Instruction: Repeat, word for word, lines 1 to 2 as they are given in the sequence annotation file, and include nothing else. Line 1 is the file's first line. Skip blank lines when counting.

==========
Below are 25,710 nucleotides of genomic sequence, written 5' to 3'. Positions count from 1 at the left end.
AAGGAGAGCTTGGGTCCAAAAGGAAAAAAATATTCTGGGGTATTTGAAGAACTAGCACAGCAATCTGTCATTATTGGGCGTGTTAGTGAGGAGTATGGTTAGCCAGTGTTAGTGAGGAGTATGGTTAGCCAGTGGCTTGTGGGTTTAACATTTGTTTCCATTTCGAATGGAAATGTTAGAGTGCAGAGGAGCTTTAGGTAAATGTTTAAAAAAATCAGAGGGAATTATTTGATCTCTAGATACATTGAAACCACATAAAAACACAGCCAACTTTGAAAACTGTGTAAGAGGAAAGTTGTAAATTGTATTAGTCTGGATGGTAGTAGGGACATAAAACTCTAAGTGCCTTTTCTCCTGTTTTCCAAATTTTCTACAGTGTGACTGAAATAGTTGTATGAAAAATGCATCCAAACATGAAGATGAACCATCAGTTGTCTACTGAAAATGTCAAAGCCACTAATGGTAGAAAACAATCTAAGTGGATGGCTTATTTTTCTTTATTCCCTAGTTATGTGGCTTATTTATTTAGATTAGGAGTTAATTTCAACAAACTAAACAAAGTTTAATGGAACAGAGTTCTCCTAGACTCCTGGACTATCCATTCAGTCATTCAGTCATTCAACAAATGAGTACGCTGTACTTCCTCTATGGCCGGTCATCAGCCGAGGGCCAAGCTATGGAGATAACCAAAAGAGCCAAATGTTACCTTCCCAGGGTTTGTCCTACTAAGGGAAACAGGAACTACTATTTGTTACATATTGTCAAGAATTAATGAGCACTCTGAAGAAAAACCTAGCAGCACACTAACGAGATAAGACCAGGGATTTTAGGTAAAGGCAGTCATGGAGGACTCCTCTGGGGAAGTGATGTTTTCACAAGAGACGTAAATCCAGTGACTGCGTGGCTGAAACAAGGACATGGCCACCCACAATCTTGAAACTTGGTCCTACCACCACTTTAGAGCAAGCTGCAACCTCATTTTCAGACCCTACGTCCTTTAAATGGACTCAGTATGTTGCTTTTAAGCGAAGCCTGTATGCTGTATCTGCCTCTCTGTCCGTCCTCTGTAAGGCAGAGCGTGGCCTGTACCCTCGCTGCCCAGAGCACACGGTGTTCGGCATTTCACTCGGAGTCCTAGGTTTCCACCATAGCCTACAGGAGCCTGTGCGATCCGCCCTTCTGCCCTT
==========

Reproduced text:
Below are 25,710 nucleotides of genomic sequence, written 5' to 3'. Positions count from 1 at the left end.
AAGGAGAGCTTGGGTCCAAAAGGAAAAAAATATTCTGGGGTATTTGAAGAACTAGCACAGCAATCTGTCATTATTGGGCGTGTTAGTGAGGAGTATGGTTAGCCAGTGTTAGTGAGGAGTATGGTTAGCCAGTGGCTTGTGGGTTTAACATTTGTTTCCATTTCGAATGGAAATGTTAGAGTGCAGAGGAGCTTTAGGTAAATGTTTAAAAAAATCAGAGGGAATTATTTGATCTCTAGATACATTGAAACCACATAAAAACACAGCCAACTTTGAAAACTGTGTAAGAGGAAAGTTGTAAATTGTATTAGTCTGGATGGTAGTAGGGACATAAAACTCTAAGTGCCTTTTCTCCTGTTTTCCAAATTTTCTACAGTGTGACTGAAATAGTTGTATGAAAAATGCATCCAAACATGAAGATGAACCATCAGTTGTCTACTGAAAATGTCAAAGCCACTAATGGTAGAAAACAATCTAAGTGGATGGCTTATTTTTCTTTATTCCCTAGTTATGTGGCTTATTTATTTAGATTAGGAGTTAATTTCAACAAACTAAACAAAGTTTAATGGAACAGAGTTCTCCTAGACTCCTGGACTATCCATTCAGTCATTCAGTCATTCAACAAATGAGTACGCTGTACTTCCTCTATGGCCGGTCATCAGCCGAGGGCCAAGCTATGGAGATAACCAAAAGAGCCAAATGTTACCTTCCCAGGGTTTGTCCTACTAAGGGAAACAGGAACTACTATTTGTTACATATTGTCAAGAATTAATGAGCACTCTGAAGAAAAACCTAGCAGCACACTAACGAGATAAGACCAGGGATTTTAGGTAAAGGCAGTCATGGAGGACTCCTCTGGGGAAGTGATGTTTTCACAAGAGACGTAAATCCAGTGACTGCGTGGCTGAAACAAGGACATGGCCACCCACAATCTTGAAACTTGGTCCTACCACCACTTTAGAGCAAGCTGCAACCTCATTTTCAGACCCTACGTCCTTTAAATGGACTCAGTATGTTGCTTTTAAGCGAAGCCTGTATGCTGTATCTGCCTCTCTGTCCGTCCTCTGTAAGGCAGAGCGTGGCCTGTACCCTCGCTGCCCAGAGCACACGGTGTTCGGCATTTCACTCGGAGTCCTAGGTTTCCACCATAGCCTACAGGAGCCTGTGCGATCCGCCCTTCTGCCCTT